Well-run governments get better results out of their budget resources, according to a study by the World Bank titled 'Fiscal Policy and Economic Growth: Lessons for Eastern Europe and Central Asia'. The study draws on quantitative analysis and case studies to confirm that more productive public spending, lower fiscal deficits, and greater reliance on non-distorting taxes can spur economic growth.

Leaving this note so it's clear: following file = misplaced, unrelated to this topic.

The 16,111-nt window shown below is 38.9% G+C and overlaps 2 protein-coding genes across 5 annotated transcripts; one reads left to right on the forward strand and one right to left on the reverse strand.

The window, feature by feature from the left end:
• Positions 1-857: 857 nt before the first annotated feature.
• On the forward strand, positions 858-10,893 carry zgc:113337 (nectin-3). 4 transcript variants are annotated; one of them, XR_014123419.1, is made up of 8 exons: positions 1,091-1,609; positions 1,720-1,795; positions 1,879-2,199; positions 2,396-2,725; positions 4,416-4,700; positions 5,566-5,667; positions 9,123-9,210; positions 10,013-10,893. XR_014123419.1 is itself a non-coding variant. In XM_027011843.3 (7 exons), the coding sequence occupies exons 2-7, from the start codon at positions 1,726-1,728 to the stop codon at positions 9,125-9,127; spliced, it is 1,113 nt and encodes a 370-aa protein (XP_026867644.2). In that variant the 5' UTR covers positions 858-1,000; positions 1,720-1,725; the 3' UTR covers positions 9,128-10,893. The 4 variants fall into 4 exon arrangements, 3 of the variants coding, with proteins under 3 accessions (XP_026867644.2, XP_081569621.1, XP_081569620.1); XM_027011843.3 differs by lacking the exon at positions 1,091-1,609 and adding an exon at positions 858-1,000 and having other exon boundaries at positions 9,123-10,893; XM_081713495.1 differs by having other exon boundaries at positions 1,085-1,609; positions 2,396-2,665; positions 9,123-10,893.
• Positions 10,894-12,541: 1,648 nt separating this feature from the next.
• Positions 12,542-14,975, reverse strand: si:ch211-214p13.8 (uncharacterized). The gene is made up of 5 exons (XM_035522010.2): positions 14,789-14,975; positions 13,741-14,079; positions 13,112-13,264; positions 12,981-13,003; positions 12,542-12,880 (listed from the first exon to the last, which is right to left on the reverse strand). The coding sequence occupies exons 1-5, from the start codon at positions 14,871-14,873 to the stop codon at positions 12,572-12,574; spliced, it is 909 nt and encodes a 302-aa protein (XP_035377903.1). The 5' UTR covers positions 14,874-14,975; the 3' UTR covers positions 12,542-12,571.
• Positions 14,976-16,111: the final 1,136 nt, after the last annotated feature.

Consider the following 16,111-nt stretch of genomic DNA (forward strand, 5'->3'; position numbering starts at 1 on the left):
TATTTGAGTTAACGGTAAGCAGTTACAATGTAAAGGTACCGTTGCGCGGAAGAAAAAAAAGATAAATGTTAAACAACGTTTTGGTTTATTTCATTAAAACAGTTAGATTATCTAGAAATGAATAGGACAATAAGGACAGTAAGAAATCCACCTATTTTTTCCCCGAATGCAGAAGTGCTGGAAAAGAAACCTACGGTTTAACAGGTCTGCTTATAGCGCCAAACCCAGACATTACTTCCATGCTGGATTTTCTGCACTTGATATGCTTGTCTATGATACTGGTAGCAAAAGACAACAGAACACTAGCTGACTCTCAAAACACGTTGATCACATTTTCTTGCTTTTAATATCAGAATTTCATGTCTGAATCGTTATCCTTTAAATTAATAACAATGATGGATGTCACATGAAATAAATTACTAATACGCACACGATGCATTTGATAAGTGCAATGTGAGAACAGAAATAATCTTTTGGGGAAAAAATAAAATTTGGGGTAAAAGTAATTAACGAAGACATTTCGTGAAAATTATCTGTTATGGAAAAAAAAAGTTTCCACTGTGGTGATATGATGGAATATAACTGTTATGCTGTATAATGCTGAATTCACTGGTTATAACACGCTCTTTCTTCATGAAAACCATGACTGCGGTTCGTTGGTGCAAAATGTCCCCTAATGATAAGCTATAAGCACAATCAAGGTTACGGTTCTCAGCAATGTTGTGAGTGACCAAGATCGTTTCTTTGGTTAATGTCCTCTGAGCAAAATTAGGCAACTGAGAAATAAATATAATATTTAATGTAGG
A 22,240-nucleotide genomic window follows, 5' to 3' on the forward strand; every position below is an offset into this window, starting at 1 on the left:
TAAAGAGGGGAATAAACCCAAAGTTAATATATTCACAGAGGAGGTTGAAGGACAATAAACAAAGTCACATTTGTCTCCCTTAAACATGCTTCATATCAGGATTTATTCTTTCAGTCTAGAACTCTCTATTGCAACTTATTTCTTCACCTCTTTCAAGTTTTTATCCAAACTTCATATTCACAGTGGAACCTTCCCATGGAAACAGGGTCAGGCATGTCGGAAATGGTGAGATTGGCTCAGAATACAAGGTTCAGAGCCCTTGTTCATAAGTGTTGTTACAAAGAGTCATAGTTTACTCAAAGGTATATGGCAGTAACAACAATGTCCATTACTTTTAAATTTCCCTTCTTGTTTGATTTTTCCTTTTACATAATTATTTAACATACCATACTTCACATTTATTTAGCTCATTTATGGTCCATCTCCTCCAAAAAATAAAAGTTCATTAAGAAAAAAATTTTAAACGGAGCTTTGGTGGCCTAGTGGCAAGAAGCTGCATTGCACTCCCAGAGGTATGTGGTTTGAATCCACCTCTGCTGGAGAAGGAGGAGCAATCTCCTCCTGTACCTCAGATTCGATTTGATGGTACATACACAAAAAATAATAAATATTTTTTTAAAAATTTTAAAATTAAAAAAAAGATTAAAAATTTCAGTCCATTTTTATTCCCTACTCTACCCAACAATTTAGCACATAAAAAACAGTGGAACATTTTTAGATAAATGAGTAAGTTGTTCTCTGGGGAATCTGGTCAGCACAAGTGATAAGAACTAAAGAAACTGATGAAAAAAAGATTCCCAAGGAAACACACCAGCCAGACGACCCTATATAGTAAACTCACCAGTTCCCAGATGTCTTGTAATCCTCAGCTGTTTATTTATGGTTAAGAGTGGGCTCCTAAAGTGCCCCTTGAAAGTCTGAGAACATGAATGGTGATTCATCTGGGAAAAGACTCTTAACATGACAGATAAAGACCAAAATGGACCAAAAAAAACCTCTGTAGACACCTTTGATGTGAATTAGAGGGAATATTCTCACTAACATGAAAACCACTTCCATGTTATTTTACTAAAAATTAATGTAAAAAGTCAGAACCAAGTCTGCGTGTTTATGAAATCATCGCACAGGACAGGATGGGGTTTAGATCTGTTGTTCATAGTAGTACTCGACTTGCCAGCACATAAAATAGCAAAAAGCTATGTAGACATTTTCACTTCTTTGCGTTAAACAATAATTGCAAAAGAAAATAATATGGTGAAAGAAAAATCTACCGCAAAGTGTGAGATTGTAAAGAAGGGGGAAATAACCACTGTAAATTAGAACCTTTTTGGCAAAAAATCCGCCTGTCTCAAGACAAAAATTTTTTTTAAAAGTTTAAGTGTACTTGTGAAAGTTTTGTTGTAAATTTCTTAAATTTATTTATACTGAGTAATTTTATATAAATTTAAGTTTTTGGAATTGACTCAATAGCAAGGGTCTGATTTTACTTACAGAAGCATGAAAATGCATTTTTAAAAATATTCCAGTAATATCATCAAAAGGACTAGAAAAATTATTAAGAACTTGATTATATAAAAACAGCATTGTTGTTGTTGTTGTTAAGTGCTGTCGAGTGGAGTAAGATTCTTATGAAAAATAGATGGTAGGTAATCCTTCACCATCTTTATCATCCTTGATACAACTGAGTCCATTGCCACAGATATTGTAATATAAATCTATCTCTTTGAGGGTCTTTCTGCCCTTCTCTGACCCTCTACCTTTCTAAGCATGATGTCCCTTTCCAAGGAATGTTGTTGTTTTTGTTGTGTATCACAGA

The report reviews trends in public spending and taxation in Eastern Europe, Turkey, and Central Asia (ECA) since the 1990s and how they compare to trends in high-growth countries elsewhere in the world. Middle-income countries in Eastern Europe typically have bigger governments than comparator countries in Asia or Latin America because of large social transfers. Once public spending exceeds about one-third of GDP, higher spending is associated with lower growth in countries with weak governance, but no such relationship exists in well-governed countries. High levels of public spending are risky when public institutions are weak. Money is less likely to be well-spent, fiscal deficits are more likely to emerge, and higher taxes needed to finance such spending are more likely to distort business and worker decisions. The biggest challenge in most countries in ECA is to increase the efficiency of public spending. It is particularly important to enhance growth prospects and ensure that populations benefit from expenditures in health, education, pensions, and infrastructure. Investing in infrastructure can help boost economic growth if project selection is appropriate and operations and maintenance costs are adequately funded. Removing implicit subsidies, especially in power and water, can make resources available for maintenance while also making infrastructure more attractive for private investment